The defining image of India's outsourcing boom has long been aroom full of English-speaking graduates sporting American-sounding first names and working the phones through the night.
But as more US companies shift to cheaper destinations in Asia, many Indian call-centre companies are also setting up operations abroad. These companies are finding not only lower costs and plenty of English speakers, but also better infrastructure and government incentives.
“India absolutely cannot take the voice-based call-centre business for granted any more,” said Sujit Bakshi, president of the corporate affairs and business services at Tech Mahindra, an information technology services and outsourcing company with operations in the Philippines and Malaysia.
India remains the preferred destination for high-end work and IT support, but the country lost its label as the call-centre capital of the world in the past year as salaries and other costs of doing business here soared. More people are employed by call-centre businesses in the Philippines and Malaysia combined than in India, industry experts say.
Some Indian companies have tried to adjust by hiring less-expensive workers from small Indian towns or switching to high-end back-office work, including paralegal services, accounting and education.
But in the past three years, 13 Indian call-centre companies have set up large offices in the Philippines and have trained and hired local workers, according to the National Association of Software and Service Companies.
“The growth in the Philippines is also being driven, to a large extent, by Indian outsourcing companies that are setting up operations there,” said Sangeeta Gupta, the association’s senior vice president.
Although Indonesia and Vietnam lack the IT infrastructure, number of English speakers and government support attracts outsourcing business, analysts say both countries have the potential for growth in the coming years. The Philippines earns about $5 billion annually from call centres and will soon cater to the back-office operations of the pharmaceutical and health-care industries, according to the AT Kearney Global Services Location Index 2011, which rates business-friendly countries for the services industry.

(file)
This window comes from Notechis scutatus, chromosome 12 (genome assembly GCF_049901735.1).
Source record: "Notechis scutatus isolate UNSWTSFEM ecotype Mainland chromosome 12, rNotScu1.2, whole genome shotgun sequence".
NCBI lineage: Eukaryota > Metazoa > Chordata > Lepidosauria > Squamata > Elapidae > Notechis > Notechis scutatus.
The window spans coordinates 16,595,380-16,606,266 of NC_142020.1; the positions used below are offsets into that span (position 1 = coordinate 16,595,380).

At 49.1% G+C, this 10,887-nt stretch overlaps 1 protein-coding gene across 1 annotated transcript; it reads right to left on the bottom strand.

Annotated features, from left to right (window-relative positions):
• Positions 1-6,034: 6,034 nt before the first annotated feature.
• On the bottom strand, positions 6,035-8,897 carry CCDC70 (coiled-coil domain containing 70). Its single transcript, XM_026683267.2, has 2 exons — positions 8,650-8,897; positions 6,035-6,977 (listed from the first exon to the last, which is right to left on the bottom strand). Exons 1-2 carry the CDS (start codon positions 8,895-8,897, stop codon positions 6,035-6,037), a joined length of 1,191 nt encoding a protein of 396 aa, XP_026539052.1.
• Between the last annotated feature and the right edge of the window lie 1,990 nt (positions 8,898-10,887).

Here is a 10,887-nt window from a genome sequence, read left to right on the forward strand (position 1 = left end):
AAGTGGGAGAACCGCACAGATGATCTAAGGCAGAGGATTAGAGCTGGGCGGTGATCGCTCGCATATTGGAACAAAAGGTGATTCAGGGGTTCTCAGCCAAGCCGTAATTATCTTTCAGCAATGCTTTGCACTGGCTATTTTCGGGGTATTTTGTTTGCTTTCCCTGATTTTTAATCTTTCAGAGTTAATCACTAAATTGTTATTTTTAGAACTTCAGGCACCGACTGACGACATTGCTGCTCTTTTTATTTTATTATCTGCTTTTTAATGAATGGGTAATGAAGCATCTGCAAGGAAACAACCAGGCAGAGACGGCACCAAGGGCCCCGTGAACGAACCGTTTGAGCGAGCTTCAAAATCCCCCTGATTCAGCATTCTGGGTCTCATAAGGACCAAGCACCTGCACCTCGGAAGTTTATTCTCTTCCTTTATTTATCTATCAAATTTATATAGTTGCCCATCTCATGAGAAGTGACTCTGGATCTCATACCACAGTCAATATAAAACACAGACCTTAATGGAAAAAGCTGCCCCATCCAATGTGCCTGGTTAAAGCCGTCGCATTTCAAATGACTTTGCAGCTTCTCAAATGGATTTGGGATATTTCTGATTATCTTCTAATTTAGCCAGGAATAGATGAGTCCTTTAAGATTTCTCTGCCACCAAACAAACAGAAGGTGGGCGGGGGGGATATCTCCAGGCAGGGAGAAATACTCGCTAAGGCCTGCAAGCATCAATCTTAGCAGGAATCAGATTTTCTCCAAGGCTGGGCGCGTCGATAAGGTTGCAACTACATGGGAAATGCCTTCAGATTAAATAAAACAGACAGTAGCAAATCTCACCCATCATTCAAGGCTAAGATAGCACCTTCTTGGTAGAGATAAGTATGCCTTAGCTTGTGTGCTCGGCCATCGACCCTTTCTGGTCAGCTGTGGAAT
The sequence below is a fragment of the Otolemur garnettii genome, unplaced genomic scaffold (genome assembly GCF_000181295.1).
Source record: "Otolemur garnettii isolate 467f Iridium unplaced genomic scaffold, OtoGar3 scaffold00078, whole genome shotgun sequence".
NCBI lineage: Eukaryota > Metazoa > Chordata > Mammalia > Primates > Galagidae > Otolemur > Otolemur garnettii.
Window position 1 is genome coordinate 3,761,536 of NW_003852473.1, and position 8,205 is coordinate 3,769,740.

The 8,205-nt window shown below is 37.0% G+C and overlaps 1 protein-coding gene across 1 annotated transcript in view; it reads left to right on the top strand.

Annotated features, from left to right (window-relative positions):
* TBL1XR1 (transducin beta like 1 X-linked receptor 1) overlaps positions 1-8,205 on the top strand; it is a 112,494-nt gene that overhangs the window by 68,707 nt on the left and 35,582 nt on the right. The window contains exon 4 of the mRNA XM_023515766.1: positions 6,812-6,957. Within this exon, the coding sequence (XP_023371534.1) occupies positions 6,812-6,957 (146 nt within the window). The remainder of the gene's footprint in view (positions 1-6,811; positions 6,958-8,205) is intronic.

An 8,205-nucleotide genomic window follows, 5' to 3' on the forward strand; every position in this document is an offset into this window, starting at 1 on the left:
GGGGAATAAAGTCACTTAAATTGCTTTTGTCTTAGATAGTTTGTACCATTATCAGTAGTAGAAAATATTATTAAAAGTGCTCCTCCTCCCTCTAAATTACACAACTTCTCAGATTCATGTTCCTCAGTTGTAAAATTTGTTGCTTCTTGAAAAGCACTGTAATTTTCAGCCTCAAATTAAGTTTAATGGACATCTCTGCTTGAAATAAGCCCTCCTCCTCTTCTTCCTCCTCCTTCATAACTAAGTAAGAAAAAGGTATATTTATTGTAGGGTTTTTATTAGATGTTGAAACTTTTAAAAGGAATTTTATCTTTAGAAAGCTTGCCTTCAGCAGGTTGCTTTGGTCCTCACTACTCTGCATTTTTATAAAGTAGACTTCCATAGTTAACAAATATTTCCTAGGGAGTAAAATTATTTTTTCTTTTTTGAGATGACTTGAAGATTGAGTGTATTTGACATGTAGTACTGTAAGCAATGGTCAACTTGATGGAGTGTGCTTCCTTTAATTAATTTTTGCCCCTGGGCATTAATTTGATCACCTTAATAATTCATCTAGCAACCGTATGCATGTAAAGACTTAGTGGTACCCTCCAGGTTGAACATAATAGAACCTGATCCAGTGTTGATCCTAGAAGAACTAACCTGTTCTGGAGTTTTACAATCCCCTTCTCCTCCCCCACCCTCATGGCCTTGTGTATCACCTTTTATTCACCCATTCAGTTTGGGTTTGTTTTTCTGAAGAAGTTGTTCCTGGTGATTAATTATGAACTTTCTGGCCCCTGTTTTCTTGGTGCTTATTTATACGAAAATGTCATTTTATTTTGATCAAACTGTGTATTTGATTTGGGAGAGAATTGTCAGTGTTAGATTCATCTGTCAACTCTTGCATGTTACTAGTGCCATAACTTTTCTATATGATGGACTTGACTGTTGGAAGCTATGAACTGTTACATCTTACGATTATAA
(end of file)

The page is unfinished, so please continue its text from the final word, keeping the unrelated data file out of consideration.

Filipinos and Americans have a lot in common culturally, which is attracting call-centre businesses, analysts say.
“They think like Americans,” Bakshi said, adding that Filipinos “drive on the right side of the road, sing American songs, watch American boxing and play basketball.” The Malaysian government, he added, builds infrastructure and subsidises one year of salaries for the call-centre businesses.
In India, about 20% of labour costs by outsourcing operations goes to transporting employees home at night, Bakshi said. In addition, many offices in India do not have an uninterrupted power supply and must use expensive diesel generators.
Besides seeking cheaper destinations, global companies increasingly want a backup plan in case one country is hit by a natural calamity or unrest.
“Many of these decisions about who and where to outsource these operations are still being taken in India, because of the experience and expertise we have,” Gupta said. “India continues to be the hub. We are even providing training to centres in Philippines and working with their universities to develop six-week courses. This signals the maturing of our industry.” The loss of business from US companies, does not mean that jobs have dried up for India’s swelling number of graduates. As
India's economy booms and consumption rises, customer care has become a vital function. Many graduates prefer to work at those centres, where they can speak Indian languages and live in smaller towns.
Deepak Wadhawan, member secretary of the Business Process Industry Association of India, sums up their thinking: “They are saying, ‘Why work all night talking to foreigners when we can do similar work during the day for domestic companies?’"